How the Constitution can be changed
The Australian Constitution can be changed by referendum according to the rules set out in section 128 of the Constitution. A proposed change must first be approved as a bill by the federal Parliament. It is then sent to the Governor-General in order for a writ to be issued so a referendum can occur.
A referendum is a national ballot on a question to change the Australian Constitution. In a referendum the Parliament asks each Australian on the electoral roll to vote. If a majority of people in a majority of states and a majority of people across the nation as a whole vote 'yes' (called a double majority), then the proposal to amend the Constitution is agreed to. Otherwise the Constitution remains unchanged.
Since 1906, when the first referendum was held, Australia has held 19 referendums in which 44 separate questions to change the Australian Constitution have been put to the people. Only eight changes have been agreed to.
Successful referendums have included:
- The 1946 referendum which allowed the Commonwealth to provide social service benefits to returned servicemen and women.
- The 1967 referendum (in which 90.77% of people voted 'yes') which gave the power to the Commonwealth to make special laws for Indigenous Australians.
- The 1977 referendum which gave the people of the territories the right to vote in referendums, changed the way casual senate vacancies were filled and forced federal judges to retire at 70 years of age.
Unsuccessful referendums have included:
- The 1951 referendum which asked to make laws about communism and communists.
- The 1999 referendum which asked whether Australia should become a republic.
Indigenous Australians are no longer mentioned in the Constitution (due to the referendum in 1967). In recent years there have been discussions about recognising Indigenous Australians in a preamble to the Constitution and about changing the main part of the Constitution to include a section which outlaws racial discrimination.
The Constitution does not mention the Prime Minister or the Cabinet, both of which are central to the working of government and the Parliament.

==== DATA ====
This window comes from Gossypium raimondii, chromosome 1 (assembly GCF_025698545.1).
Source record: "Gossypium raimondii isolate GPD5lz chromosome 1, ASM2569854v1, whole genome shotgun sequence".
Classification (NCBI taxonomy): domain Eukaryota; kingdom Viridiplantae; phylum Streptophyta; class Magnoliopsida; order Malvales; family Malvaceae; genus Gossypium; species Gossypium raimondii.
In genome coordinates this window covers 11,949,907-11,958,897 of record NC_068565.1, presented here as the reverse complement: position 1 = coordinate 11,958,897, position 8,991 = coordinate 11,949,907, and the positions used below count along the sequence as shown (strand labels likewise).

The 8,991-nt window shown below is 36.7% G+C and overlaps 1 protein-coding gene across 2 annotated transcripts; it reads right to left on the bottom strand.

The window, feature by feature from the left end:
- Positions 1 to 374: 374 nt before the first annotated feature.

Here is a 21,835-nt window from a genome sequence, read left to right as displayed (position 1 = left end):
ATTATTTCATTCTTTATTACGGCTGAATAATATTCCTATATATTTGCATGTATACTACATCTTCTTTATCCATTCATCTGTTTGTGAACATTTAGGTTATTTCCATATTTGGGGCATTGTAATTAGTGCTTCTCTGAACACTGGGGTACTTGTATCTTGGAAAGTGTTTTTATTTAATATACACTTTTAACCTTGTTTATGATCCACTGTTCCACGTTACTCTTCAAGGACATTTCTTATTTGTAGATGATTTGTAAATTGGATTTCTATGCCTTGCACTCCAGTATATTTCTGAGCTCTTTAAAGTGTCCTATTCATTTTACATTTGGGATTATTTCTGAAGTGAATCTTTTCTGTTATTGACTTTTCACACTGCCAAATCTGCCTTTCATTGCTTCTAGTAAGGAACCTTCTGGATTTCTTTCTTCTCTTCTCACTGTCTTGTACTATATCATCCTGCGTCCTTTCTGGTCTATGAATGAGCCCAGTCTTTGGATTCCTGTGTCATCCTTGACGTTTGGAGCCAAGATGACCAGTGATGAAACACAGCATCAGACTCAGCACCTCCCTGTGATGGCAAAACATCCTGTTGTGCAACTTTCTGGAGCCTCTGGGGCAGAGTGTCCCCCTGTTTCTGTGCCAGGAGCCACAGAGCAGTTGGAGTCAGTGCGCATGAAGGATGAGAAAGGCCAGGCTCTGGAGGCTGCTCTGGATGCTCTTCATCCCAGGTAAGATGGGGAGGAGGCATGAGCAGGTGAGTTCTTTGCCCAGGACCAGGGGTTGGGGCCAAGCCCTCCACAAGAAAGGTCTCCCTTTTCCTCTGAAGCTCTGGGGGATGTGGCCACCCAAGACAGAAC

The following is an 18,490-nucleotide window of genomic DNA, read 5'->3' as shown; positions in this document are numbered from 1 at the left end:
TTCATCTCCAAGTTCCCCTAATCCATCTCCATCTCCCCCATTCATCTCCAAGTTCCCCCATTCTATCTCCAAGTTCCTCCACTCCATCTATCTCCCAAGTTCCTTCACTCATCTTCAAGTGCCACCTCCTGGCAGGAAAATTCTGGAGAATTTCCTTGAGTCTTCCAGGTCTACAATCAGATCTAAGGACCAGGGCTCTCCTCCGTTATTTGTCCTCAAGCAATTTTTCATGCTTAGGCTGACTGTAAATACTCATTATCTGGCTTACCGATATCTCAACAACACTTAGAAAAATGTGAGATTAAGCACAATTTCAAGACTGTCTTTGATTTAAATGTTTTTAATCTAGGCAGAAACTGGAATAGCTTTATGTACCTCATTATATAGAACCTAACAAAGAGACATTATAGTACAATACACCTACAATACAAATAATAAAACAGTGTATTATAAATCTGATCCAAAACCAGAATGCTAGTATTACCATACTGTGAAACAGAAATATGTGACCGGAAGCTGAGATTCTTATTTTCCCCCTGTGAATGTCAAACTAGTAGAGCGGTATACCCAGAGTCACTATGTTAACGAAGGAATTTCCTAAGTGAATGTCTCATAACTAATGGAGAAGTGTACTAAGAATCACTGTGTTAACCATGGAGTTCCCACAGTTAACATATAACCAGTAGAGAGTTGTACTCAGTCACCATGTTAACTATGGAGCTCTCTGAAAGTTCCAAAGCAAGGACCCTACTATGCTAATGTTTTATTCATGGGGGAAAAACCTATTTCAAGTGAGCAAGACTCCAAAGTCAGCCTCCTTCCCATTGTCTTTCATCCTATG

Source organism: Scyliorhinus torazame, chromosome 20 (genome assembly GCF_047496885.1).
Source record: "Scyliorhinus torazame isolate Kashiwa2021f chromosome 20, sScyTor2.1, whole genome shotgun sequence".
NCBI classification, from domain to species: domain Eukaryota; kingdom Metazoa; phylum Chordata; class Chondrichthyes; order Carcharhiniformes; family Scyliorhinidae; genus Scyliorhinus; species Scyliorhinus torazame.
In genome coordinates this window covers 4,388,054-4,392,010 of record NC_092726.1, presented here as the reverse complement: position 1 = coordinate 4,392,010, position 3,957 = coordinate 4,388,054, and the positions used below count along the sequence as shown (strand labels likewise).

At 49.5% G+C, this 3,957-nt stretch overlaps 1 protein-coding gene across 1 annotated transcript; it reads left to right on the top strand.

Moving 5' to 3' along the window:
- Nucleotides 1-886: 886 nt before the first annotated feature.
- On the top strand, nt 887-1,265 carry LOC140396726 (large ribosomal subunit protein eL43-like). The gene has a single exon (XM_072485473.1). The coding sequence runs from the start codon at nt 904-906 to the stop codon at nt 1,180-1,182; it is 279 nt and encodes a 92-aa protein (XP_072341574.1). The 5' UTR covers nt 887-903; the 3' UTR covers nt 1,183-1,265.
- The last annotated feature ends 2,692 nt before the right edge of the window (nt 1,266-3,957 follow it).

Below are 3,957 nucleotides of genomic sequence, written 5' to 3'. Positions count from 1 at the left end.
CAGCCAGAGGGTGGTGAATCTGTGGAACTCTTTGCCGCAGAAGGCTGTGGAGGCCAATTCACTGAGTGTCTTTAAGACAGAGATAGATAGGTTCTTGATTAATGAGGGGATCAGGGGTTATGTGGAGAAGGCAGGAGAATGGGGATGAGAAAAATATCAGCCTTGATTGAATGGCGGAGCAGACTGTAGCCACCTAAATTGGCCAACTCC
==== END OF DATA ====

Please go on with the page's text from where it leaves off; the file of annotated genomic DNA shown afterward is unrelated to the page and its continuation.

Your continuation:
How the Constitution is interpreted has also changed and evolved, even without a referendum. These changes have all occurred under our existing Constitution and have been brought about by High Court decisions:
- The Commonwealth's increased power to collect income tax has meant it has a much greater share of revenue than the states. The Commonwealth partly redistributes this revenue in the form of grants to the states. The terms and conditions which are sometimes attached to these means the Commonwealth is able to gain control of areas of responsibility the states previously controlled, for example, tertiary education.
- The Commonwealth's power over 'external affairs' has meant Commonwealth law implementing international treaties can be applied to the states in areas (such as environmental protection) which were previously controlled by the states alone.
Section 109 of the Constitution states that if the Commonwealth and a state Parliament both pass laws on the same subject, the Commonwealth law overrules the state law to the extent of any inconsistency.
National Archives of Australia: A6135, K16/2/83/4 Photo credit: Tasmanian Wilderness Society
Tasmanian Dam Case
In the late 1970s and early 1980s the Commonwealth Government and the Tasmanian Government fought over whether a dam should be built on the Franklin River in Tasmania. The Tasmanian Wilderness Society campaigned against it and managed to get a World Heritage listing for the Franklin River.
The plan to build the dam was abandoned after a 1983 High Court ruling stated the Commonwealth's external affairs powers in section 51(xxix) of the Constitution gave it the right to honour its international treaty obligations with regard to World Heritage locations.
This overruled Tasmania's constitutional land use rights and prevented the flooding of the Franklin River.